|Publication number||US4644537 A|
|Application number||US 06/685,445|
|Publication date||Feb 17, 1987|
|Filing date||Dec 24, 1984|
|Priority date||Dec 24, 1984|
|Publication number||06685445, 685445, US 4644537 A, US 4644537A, US-A-4644537, US4644537 A, US4644537A|
|Inventors||Richard D. Gitlin, Jean-Jacques Werner|
|Original Assignee||American Telephone And Telegraph Company, At&T Information Systems Inc.|
|Export Citation||BiBTeX, EndNote, RefMan|
|Patent Citations (6), Referenced by (13), Classifications (7), Legal Events (5)|
|External Links: USPTO, USPTO Assignment, Espacenet|
The present invention relates to techniques for communicating primary and secondary data streams over a communication channel.
It is often desirable in data communications applications to transmit not only principal, or primary, data, but also secondary data. For example, present-day voiceband data sets, or modems--particularly those designed for private-line operation--are often arranged to not only transmit the so-called user's data, but also diagnostic and/or maintenance data via which the data sets themselves communicate.
Conventionally, the available transmission bandwidth is divided into so-called primary and secondary channels in which the primary and secondary data are respectively transmitted. Depending, however, on the desired primary data transmission speed and the expected quality of the transmission channel, the primary channel bandwidth requirements may be such as to preclude this approach because every Hertz of bandwidth may be needed for the primary channel.
In accordance with the present invention, each one of a first plurality of primary data word values is communicated by transmitting an individual one of a predetermined plurality of channel symbols associated with that particular value, as is conventional, while at least one other primary data word value is communicated by transmitting a selected one of at least two other channel symbols associated with that one other value, the selected symbol being a function of the value of an individual one of the secondary data words. In the receiver, both the primary and secondary data word values are recovered from the channel symbols thus transmitted.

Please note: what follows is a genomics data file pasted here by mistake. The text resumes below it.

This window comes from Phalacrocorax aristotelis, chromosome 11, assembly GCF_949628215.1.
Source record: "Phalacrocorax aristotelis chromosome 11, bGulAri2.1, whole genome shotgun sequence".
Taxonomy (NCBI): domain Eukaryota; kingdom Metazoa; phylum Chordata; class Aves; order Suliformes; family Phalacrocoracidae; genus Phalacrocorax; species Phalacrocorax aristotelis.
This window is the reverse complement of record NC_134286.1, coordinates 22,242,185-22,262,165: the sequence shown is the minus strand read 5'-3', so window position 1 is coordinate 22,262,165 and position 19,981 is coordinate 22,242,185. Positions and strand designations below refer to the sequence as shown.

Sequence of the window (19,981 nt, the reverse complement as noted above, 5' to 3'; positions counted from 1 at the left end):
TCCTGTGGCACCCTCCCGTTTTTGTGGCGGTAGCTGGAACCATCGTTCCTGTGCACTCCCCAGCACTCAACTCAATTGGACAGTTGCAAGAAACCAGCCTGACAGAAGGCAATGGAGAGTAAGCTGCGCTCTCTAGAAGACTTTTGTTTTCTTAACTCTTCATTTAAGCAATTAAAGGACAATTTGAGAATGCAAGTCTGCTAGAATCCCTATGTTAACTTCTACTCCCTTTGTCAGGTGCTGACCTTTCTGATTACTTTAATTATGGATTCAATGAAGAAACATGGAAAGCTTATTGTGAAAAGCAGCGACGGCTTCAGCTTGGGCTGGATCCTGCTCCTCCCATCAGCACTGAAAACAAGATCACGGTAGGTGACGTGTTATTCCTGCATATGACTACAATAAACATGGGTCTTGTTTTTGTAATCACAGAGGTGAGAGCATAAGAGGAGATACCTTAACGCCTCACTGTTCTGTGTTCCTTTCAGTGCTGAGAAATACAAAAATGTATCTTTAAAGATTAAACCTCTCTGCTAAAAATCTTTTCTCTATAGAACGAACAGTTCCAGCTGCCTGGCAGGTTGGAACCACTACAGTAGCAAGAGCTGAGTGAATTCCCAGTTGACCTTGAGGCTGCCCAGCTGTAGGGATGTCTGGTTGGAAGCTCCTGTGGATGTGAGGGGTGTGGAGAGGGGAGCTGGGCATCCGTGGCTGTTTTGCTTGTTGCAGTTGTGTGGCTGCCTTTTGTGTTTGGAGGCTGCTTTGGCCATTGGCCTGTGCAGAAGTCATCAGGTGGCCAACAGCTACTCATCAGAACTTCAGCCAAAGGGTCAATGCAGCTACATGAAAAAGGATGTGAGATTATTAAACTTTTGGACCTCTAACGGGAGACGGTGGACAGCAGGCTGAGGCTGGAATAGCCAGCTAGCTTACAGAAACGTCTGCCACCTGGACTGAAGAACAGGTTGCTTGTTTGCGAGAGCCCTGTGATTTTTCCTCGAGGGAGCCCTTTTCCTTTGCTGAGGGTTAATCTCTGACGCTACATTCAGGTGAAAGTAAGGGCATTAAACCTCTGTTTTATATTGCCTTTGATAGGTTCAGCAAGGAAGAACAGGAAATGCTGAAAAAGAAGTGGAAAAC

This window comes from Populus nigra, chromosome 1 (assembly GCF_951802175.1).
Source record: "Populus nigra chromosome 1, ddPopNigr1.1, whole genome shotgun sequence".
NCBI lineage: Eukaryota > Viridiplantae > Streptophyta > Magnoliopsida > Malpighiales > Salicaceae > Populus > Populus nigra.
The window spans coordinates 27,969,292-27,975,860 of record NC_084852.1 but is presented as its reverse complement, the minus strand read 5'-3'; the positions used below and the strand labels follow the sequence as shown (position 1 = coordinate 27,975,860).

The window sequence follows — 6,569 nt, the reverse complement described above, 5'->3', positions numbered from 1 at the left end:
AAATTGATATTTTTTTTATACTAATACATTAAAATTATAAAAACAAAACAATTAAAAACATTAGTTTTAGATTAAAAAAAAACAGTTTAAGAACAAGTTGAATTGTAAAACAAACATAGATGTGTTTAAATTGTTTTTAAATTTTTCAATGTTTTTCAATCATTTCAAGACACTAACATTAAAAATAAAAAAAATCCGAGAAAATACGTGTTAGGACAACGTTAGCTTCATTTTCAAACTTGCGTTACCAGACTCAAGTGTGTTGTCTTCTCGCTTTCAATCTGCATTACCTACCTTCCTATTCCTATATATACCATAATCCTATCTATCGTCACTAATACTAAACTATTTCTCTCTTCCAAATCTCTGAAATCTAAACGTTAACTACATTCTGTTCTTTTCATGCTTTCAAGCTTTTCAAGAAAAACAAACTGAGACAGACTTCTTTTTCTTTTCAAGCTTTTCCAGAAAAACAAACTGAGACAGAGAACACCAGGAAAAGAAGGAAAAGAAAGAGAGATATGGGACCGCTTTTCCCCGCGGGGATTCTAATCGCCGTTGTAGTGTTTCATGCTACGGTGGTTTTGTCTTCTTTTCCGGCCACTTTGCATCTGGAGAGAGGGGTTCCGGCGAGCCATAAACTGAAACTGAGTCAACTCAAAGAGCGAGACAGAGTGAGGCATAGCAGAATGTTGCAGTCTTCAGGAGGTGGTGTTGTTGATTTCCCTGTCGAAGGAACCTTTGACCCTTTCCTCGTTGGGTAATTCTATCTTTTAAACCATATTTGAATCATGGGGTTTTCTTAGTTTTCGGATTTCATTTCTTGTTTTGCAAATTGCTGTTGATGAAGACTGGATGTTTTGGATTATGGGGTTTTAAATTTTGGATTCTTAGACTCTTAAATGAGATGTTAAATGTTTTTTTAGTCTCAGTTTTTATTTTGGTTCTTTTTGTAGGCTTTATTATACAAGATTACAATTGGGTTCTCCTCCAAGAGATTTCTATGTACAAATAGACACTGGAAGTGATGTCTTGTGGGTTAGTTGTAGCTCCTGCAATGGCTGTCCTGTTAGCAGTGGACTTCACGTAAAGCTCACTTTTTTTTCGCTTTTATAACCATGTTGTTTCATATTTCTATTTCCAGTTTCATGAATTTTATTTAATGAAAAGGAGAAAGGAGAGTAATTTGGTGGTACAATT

FIG. 1 is a block diagram of a data communication transmitter embodying the principles of the invention;
FIG. 2 is a block diagram of a data communication receiver embodying the principles of the invention; and
FIG. 3 is an exemplary constellation of channel symbols used to communicate primary and secondary data between the transmitter of FIG. 1 and receiver of FIG. 2 in accordance with the invention.
Transmitter 10 of FIG. 1 includes a scrambler 104, primary data differential encoder 110, secondary data differential encoder 115, channel coder 112 and double sideband-quadrature carrier (DSB-QC) modulator 121.
Scrambler 104, in particular, receives a stream of binary data from primary data source 101 which may be, for example, a digital computer. Scrambler 104, which is of conventional design, pseudo-randomizes the primary data to prevent concentrations of energy across the spectrum of the DSB-QC signal ultimately to be generated by modulator 121. The output of scrambler 104 is a serial bit stream which is applied to differential encoder 110 at a rate of n/T bits/second, where 1/T is a predetermined symbol rate and n is a predetermined integer. Illustratively, for a 9600 bps system, 1/T=2400 and n=4.
Differential encoder 110, which is also of conventional design, processes each successive group of n=4 bits provided from source 101 during the mth baud interval to generate a differentially encoded 4-bit word Pm on cable 111. In accordance with conventional practice, the differential encoding performed by differential encoder 110 is such as to allow the receiver to recover the transmitted data correctly, notwithstanding possible symbol constellation "rotations" as the result, for example, of phase hits in the transmission channel.
At the same time, secondary data from a secondary data source 102 is directly applied to channel coder 112. Secondary data source 102, which may be, for example, a microprocessor-based subsystem of a data set, or modem, of which transmitter 10 is a part, generates various diagnostic and/or maintenance signals which are to be conveyed to, for example, a companion unit within a data set of which receiver 20 (FIG. 2) is a part. The output of secondary data source 102 is a stream of secondary data words Si. In this embodiment, as will be seen, each of words Si illustratively comprises a single data bit.